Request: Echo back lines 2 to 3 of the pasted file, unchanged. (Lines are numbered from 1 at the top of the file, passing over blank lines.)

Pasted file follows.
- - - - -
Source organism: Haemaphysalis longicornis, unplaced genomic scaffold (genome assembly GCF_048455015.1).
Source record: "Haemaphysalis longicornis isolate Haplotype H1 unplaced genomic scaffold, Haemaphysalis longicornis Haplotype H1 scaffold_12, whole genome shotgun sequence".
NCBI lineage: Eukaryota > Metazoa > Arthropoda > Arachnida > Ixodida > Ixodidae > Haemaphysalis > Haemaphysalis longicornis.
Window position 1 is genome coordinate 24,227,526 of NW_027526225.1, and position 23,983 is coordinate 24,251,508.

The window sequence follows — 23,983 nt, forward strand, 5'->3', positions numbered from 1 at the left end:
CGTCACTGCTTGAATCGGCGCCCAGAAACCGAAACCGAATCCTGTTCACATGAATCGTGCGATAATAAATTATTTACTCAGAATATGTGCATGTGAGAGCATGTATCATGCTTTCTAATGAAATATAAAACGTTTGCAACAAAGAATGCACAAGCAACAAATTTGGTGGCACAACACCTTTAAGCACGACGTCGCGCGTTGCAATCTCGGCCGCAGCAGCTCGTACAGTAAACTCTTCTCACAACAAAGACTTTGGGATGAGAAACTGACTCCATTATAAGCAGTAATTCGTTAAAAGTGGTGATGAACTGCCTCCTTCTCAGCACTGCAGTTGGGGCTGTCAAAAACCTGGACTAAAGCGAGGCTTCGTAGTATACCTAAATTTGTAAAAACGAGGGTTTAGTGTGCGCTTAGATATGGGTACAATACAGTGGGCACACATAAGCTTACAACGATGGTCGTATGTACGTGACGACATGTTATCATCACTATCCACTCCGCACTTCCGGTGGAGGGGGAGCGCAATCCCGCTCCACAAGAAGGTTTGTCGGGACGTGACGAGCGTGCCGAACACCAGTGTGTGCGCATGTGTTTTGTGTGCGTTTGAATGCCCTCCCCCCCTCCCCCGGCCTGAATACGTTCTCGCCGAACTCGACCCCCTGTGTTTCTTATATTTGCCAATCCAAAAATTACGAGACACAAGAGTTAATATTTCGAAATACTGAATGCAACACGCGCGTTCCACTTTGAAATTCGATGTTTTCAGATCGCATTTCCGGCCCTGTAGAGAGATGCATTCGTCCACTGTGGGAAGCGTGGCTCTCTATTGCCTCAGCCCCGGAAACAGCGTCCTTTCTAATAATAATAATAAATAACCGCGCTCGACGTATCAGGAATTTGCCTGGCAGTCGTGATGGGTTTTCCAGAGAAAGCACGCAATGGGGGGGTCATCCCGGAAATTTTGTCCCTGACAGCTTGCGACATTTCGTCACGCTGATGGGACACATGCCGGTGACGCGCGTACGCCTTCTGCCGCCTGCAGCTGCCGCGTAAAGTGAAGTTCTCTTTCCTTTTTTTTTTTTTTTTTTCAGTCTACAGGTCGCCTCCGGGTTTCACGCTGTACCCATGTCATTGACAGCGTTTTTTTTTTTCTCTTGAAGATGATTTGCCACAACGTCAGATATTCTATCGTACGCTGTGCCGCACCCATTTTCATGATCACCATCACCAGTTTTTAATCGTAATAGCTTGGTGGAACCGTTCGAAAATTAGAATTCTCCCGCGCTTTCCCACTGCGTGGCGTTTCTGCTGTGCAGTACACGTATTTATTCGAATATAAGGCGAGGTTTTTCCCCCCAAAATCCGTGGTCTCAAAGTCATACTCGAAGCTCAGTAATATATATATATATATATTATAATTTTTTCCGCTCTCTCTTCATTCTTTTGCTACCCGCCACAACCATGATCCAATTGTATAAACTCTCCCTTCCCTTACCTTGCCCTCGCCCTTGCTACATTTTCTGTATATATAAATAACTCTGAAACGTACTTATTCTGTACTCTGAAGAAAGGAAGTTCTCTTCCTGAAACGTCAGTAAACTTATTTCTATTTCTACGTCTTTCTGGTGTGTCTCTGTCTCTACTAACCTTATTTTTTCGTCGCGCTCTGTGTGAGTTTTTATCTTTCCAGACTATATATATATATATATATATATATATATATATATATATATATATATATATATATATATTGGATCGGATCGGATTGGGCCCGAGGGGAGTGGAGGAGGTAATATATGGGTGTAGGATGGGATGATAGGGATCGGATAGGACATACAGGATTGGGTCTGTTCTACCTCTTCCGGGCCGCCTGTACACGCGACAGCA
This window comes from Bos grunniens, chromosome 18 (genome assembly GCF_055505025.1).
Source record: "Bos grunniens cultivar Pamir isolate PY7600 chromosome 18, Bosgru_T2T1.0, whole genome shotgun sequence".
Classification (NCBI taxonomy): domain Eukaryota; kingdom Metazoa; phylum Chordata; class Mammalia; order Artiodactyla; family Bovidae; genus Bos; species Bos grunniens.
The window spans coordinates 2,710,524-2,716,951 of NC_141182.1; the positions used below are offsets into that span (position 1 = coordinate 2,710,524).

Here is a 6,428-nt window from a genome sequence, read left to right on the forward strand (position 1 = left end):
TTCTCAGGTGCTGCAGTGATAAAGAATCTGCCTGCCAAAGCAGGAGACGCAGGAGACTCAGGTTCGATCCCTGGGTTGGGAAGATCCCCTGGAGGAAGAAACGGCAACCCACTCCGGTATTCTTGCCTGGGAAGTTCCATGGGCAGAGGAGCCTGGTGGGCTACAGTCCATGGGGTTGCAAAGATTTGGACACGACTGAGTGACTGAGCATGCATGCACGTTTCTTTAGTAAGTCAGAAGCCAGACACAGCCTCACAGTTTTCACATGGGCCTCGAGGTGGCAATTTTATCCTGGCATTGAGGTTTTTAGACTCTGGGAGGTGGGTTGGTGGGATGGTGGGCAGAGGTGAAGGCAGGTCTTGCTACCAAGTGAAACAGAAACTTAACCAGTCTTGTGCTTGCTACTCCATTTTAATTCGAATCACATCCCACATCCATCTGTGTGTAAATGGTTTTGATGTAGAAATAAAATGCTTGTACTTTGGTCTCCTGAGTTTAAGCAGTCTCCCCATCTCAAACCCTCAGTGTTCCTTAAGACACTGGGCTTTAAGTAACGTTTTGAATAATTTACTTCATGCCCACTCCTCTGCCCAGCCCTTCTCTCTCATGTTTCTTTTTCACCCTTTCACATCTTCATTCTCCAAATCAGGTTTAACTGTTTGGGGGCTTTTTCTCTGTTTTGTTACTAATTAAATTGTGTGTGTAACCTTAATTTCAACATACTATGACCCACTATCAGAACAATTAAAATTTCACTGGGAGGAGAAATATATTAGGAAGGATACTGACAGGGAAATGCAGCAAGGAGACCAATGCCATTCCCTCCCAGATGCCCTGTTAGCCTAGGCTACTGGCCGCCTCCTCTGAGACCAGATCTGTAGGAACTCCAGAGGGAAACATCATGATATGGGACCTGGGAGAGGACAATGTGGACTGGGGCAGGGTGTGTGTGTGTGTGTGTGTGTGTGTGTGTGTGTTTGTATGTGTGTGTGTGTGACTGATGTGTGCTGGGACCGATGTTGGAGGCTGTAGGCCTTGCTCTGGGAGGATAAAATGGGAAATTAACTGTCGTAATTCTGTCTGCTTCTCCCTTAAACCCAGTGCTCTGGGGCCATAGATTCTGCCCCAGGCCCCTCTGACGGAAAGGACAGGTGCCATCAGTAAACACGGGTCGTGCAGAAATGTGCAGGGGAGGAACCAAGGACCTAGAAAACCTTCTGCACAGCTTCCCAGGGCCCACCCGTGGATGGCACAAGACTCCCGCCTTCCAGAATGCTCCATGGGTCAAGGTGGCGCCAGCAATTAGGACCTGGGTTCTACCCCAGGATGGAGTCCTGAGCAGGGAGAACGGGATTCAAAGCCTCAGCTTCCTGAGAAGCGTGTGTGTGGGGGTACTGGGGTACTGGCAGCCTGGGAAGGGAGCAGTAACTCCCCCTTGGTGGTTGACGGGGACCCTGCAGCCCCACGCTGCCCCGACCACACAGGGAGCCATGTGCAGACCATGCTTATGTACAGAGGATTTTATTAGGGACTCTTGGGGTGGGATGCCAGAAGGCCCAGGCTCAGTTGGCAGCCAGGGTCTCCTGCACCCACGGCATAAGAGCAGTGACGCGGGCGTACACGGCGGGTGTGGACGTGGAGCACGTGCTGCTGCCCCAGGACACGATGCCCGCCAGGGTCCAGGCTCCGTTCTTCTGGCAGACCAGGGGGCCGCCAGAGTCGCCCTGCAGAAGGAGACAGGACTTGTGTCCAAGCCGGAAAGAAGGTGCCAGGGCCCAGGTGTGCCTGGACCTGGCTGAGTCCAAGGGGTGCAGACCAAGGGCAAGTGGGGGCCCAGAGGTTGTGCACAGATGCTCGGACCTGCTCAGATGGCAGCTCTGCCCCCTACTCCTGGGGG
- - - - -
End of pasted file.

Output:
Source record: "Haemaphysalis longicornis isolate Haplotype H1 unplaced genomic scaffold, Haemaphysalis longicornis Haplotype H1 scaffold_12, whole genome shotgun sequence".
NCBI lineage: Eukaryota > Metazoa > Arthropoda > Arachnida > Ixodida > Ixodidae > Haemaphysalis > Haemaphysalis longicornis.